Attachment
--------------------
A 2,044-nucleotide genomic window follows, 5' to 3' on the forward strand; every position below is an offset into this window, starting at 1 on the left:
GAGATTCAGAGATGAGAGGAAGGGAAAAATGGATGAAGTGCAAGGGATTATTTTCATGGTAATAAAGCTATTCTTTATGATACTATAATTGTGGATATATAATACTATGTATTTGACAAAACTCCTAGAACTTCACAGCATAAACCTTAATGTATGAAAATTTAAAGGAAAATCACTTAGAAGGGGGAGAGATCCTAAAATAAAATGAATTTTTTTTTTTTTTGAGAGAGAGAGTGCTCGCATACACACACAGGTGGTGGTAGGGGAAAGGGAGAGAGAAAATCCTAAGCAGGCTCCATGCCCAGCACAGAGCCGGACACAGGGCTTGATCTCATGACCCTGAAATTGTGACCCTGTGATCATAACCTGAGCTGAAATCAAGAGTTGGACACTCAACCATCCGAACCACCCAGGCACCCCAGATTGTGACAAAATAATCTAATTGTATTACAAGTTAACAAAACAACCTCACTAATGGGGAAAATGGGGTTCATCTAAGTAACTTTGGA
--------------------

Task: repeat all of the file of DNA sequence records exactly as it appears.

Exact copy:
A 2,044-nucleotide genomic window follows, 5' to 3' on the forward strand; every position below is an offset into this window, starting at 1 on the left:
GAGATTCAGAGATGAGAGGAAGGGAAAAATGGATGAAGTGCAAGGGATTATTTTCATGGTAATAAAGCTATTCTTTATGATACTATAATTGTGGATATATAATACTATGTATTTGACAAAACTCCTAGAACTTCACAGCATAAACCTTAATGTATGAAAATTTAAAGGAAAATCACTTAGAAGGGGGAGAGATCCTAAAATAAAATGAATTTTTTTTTTTTTTGAGAGAGAGAGTGCTCGCATACACACACAGGTGGTGGTAGGGGAAAGGGAGAGAGAAAATCCTAAGCAGGCTCCATGCCCAGCACAGAGCCGGACACAGGGCTTGATCTCATGACCCTGAAATTGTGACCCTGTGATCATAACCTGAGCTGAAATCAAGAGTTGGACACTCAACCATCCGAACCACCCAGGCACCCCAGATTGTGACAAAATAATCTAATTGTATTACAAGTTAACAAAACAACCTCACTAATGGGGAAAATGGGGTTCATCTAAGTAACTTTGGA